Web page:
They’ve also designed the cabinet with internal angles that diminish standing waves which should mean a more even and controlled frequency response i.e. no excessive boom or honk.  Also inside the box is ample dampening which will cool down higher frequencies.

These boxes aren’t cheap, retailing for about £900, and claim to reduce volume by a whopping 30dB, but they do have one glaring drawback for live use at least. If you’re using one with a band, even in a small club, you’re going to need to get some of your signal put through the stage monitors; the very ones that guitarists often complain don’t replicate their sound very well because they’re a full range system.

You could open the lid to hear your guitar better, but that kind of defeats the purpose of the box in the first place.  So, perhaps the best idea is to hook up something like the previously mentioned Tonewedge as well.  Surely that would be the ultimate guitar rig for any live environment, no matter what size.

 

Vocalists

Supercardioid and Hypercardioid vocal microphones

Last month I mentioned that the main losers when a band is too loud on stage are the vocalist and the audience.  I also said how lead vocal mic’s end up functioning as unwanted ambient drum mic’s on small stages when loud drummers are involved.  So this month I’m going to suggest a few products that can help alleviate this issue and give vocalists, and sound engineers, a fighting chance against excessive stage volume.Since the mid 60’s the ubiquitous SM58 has been the vocal microphone of choice on stages big and small all over the globe.  You’ll be hard pressed to find a venue or festival stage that doesn’t have some.  They are, without a doubt, a true industry standard.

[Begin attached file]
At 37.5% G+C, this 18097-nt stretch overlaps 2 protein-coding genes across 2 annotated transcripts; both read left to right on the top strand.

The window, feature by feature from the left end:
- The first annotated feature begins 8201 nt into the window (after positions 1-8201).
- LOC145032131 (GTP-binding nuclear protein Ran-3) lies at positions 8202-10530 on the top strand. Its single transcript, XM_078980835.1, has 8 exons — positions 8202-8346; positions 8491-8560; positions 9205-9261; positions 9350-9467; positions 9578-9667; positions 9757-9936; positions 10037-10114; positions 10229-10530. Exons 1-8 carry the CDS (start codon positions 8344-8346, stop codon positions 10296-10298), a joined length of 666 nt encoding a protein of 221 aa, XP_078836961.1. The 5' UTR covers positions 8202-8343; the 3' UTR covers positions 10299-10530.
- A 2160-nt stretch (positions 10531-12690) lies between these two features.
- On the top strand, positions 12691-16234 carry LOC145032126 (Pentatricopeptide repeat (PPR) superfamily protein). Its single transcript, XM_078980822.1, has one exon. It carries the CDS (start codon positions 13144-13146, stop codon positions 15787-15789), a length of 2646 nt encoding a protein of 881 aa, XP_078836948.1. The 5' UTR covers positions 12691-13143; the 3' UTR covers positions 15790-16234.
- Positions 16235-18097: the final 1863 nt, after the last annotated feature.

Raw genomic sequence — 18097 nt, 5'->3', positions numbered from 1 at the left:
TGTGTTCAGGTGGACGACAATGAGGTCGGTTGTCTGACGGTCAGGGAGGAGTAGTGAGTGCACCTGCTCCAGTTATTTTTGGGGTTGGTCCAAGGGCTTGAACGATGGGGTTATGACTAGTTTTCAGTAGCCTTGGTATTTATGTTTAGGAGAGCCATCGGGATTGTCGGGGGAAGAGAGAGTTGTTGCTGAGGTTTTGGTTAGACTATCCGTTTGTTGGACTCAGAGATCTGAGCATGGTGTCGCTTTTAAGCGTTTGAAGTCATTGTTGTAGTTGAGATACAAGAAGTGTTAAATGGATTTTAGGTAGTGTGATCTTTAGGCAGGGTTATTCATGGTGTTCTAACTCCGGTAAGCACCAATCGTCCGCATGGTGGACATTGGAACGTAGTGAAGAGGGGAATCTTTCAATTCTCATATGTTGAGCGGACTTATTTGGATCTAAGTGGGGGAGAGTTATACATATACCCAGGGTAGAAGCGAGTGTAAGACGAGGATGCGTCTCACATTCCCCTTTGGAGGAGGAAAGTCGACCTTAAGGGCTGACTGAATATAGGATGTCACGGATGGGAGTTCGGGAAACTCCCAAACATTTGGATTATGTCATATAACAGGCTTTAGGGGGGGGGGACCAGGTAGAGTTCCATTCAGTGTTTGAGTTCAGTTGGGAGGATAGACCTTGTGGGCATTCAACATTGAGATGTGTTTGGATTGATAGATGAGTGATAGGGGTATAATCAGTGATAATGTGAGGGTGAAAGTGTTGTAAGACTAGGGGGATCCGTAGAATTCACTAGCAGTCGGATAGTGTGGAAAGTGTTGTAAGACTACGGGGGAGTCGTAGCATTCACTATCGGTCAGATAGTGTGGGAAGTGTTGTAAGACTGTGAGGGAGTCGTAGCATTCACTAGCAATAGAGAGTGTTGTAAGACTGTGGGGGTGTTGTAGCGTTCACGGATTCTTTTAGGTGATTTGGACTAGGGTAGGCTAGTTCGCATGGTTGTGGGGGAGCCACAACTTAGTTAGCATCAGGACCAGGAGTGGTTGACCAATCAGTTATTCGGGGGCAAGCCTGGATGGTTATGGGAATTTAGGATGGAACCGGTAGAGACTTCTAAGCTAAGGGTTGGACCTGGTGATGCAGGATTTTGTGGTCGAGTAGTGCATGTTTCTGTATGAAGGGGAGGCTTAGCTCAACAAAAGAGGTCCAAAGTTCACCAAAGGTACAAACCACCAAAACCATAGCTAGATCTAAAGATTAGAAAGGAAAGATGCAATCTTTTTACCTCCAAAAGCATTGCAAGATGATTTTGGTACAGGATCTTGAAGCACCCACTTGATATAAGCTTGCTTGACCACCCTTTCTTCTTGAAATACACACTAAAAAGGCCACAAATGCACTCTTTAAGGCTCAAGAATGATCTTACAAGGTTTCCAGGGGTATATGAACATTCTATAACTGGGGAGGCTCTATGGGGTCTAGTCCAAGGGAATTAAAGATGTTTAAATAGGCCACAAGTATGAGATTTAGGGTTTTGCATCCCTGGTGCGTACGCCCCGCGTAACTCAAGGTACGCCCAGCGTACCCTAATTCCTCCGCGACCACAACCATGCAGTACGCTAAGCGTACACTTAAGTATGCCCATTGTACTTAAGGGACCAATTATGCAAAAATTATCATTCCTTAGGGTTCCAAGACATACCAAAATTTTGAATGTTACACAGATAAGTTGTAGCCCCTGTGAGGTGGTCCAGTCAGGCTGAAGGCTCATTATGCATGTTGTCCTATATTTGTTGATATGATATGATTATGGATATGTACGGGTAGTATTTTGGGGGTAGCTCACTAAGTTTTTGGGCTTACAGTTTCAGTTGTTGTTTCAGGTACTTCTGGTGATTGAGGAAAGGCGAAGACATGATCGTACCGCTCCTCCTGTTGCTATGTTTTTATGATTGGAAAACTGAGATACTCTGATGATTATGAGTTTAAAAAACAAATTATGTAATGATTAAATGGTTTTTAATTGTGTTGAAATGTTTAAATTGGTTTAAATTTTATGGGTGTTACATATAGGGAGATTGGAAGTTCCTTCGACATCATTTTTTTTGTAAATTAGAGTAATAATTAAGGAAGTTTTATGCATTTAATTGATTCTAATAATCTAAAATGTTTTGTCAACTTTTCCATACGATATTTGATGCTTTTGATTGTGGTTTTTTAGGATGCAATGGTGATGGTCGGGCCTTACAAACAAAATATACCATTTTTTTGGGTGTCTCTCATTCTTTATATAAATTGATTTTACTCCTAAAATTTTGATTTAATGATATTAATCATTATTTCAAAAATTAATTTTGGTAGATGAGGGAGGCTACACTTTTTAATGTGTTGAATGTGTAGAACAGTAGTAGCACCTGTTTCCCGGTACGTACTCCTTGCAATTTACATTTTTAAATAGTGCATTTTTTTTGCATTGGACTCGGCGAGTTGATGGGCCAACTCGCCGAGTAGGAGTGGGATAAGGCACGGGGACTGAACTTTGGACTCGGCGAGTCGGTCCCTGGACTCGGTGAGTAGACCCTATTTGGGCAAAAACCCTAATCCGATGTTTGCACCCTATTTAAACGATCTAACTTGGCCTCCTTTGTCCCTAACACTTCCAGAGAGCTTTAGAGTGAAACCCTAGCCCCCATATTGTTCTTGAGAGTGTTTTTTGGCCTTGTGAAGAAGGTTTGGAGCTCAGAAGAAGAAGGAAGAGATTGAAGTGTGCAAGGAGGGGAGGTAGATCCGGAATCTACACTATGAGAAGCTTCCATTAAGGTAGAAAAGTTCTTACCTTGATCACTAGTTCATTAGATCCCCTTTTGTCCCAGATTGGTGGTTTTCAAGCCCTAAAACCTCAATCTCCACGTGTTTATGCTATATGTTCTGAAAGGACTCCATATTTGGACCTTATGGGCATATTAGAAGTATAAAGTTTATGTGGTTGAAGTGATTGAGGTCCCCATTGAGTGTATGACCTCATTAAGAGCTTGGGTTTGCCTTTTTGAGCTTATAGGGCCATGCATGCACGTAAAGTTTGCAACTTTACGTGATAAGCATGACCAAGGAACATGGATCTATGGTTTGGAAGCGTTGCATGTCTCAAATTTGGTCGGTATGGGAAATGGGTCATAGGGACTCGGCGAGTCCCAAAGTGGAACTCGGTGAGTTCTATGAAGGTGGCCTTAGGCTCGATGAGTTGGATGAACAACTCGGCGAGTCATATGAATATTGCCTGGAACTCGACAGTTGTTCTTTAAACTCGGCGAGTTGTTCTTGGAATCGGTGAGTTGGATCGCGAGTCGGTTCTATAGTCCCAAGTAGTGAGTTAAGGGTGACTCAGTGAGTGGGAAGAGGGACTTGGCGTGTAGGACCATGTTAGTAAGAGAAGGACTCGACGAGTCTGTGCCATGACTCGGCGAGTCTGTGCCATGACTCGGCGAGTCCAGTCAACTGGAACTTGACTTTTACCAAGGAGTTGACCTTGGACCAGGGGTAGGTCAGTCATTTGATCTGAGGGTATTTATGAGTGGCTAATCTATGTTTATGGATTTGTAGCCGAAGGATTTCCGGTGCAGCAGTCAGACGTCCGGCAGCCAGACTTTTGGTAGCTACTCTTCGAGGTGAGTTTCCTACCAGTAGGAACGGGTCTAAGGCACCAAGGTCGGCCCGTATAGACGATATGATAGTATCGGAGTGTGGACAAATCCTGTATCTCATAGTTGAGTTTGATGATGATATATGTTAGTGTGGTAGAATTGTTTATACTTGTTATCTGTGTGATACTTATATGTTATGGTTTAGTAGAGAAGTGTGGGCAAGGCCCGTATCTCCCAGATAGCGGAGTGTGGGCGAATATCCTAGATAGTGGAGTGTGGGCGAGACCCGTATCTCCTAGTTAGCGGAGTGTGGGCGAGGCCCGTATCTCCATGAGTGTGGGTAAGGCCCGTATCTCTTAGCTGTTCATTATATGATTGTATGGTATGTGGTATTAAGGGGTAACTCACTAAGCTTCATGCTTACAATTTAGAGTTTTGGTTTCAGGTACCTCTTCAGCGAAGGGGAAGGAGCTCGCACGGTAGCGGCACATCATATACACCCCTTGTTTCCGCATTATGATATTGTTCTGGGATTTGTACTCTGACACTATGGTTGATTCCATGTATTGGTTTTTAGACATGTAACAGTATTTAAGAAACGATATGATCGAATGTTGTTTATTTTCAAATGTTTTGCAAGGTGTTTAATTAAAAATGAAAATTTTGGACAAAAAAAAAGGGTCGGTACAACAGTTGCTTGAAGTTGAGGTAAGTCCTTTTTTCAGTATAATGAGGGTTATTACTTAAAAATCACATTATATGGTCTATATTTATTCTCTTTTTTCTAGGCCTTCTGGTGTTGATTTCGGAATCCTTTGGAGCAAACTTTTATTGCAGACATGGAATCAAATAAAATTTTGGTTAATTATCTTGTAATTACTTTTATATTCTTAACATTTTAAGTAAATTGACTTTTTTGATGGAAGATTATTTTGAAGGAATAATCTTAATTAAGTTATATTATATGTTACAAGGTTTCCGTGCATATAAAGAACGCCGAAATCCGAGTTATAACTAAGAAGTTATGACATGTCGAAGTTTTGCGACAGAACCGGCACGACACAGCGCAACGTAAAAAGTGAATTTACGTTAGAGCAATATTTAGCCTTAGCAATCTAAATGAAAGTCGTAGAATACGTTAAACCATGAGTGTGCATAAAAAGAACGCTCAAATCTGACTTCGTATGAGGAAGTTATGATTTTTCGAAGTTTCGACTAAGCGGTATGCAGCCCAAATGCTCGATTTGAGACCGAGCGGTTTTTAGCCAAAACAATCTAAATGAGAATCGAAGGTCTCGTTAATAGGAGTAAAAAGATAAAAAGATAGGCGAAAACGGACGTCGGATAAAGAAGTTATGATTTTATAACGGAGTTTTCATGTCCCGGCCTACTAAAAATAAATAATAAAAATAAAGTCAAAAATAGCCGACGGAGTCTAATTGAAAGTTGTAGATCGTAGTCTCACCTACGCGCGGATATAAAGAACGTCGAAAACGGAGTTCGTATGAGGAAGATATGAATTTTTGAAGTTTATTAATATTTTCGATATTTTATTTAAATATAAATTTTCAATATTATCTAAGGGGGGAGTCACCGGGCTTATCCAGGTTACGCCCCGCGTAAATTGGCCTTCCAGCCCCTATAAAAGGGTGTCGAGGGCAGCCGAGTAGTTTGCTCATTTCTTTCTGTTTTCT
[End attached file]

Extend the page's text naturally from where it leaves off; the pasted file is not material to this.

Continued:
These days, though, there are many options for vocal microphones and some are specifically designed to help singers cut through loud stage volumes.  The ones I’m going to look at have hypercardioid and supercardioid polar patterns.

What do these words mean; I hear you ask? Good question.  Cardioid means heart shaped and our friend the 58 has a cardioid polar patter.  In a two dimensional drawing the pick up pattern looks like a heart shape, but in the 3D world think of it as like a perfectly shaped apple and the bottom of the microphone is the top of the stalk.  They pick up sound mainly from the top, some from the sides and very little from the bottom of the mic – the bottom being where the XLR socket is.

Cardioid Pattern

 

Hypercardioid and supercardioid microphones, as the names suggest, are variations on the basic cardioid pick up pattern. The noticeable difference is they pick up less indirect sound than cardioid mics because their pick up pattern is smaller, or tighter. The good thing about this for singers, and engineers, is you get more voice and less band coming through the microphone. The not so good thing about this for singers, and definitely engineers, is pulling back from the mic or singing of axis gives a far greater reduction in the volume of your voice compared with cardioid mics.